Google Cloud to lower its marketplace fees
27 September 2021 | 0
Google Cloud plans to reduce the amount of revenue it keeps when customers buy software from other vendors via its cloud marketplace.
The cloud arm of the tech giant is cutting fees it takes from 20% to just 3%, according to CNBC sources.
The company has confirmed it is planning to make a change to its marketplace revenue fees but said it isn’t yet ready to release the exact figures. However, it’s the latest in a series of efforts under CEO Thomas Kurian to make Google a bigger player in the cloud services industry in a bid to catch the likes of AWS and Microsoft Azure.
The fees that large tech firms charge for selling on their platforms have been under heavy scrutiny of late, whether that’s consumer apps or business products. Some tech giants have been forced to revisit their fees due to regulatory action; Apple, for example, recently reduced the percentage it takes from app developers that sell apps from its Play Store, following its court battle with Epic Games.
However, Google Cloud’s planned reduction is about attracting more companies to its marketplace and, ultimately, boosting its competitive advantage.
“Our goal is to provide partners with the best platform and most competitive incentives in the industry,” a Google Cloud spokesperson told IT Pro. “We can confirm that a change to our Marketplace fee structure is in the works and we’ll have more to share on this soon.”
Google Cloud, is still an unprofitable segment of the Alphabet business, according to its most recent earnings report, but it has made changes under Kurian to enable future growth, according to Forrester cloud analyst Tracy Woo.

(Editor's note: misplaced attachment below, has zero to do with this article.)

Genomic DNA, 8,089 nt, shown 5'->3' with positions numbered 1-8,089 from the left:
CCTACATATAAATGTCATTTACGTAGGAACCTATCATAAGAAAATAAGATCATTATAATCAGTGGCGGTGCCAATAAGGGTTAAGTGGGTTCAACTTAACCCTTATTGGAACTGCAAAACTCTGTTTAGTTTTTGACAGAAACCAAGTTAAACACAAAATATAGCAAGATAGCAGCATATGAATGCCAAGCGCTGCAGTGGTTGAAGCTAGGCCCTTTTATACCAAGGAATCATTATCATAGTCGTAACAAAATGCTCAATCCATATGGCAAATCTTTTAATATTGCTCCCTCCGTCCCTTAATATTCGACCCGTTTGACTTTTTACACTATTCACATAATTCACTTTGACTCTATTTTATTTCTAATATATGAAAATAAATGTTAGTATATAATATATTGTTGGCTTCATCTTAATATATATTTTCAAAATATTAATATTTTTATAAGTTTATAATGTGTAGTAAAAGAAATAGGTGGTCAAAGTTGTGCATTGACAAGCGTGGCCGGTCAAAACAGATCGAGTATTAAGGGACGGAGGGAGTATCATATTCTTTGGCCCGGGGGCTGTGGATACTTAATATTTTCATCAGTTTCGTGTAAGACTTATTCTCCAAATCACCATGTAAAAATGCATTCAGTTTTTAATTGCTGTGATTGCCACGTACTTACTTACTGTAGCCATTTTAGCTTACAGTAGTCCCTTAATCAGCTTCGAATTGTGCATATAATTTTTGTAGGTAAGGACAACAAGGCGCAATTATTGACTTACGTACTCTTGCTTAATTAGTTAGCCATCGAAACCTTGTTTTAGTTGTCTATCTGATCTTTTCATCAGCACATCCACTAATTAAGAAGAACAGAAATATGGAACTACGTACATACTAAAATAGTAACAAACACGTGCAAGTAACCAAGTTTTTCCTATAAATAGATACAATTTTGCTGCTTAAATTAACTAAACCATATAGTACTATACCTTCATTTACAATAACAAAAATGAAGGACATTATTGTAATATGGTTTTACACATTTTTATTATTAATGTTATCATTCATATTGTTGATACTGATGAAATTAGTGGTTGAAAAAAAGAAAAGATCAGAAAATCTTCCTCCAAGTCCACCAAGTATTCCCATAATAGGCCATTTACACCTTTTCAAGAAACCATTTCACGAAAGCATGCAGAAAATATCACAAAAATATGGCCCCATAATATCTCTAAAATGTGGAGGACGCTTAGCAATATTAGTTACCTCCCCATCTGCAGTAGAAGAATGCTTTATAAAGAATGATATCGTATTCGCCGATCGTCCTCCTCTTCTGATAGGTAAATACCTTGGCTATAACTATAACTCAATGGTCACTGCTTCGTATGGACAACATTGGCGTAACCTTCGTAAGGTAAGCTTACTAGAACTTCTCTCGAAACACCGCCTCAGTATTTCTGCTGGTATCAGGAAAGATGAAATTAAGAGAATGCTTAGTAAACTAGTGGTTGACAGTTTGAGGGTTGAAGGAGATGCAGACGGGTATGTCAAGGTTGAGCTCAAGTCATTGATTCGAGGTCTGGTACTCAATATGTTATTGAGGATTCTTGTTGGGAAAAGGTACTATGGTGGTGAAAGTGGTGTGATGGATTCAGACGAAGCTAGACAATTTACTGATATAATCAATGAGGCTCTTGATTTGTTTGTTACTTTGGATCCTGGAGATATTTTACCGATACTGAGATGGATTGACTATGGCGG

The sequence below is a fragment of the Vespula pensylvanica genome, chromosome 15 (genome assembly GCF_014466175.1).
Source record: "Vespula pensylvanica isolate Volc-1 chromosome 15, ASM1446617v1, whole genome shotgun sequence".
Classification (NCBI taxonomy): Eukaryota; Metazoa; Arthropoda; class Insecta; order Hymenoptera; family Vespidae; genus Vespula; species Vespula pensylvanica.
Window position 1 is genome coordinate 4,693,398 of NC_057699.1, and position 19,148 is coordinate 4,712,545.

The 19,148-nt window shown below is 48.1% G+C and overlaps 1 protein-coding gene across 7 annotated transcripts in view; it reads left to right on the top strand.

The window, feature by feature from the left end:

“Thomas Kurian brought to Google what they needed, which is more enterprise experience,” Woo said. “He very quickly built out their vertical-specific solutions which is something that other cloud providers are doing as well. This was a good move as it will likely help lower the barrier to adoption by some of the major enterprises. They’ve also very aggressively pursued the hybrid cloud space both in services as well as in management. It’s been an important area that still has no ‘killer app’ and if they’re successful can help them to win more of the market share.
“Other areas that he’s helped streamline are its sales teams and process to require less overhead and approval to provide customers with better pricing or discounting. And within his time there he’s managed to grow the cloud business revenue. Culturally, there may have been concerns about Kurian being not ‘Google’ enough but his presence has shown to have a positive impact on the organisation.”
© Dennis Publishing
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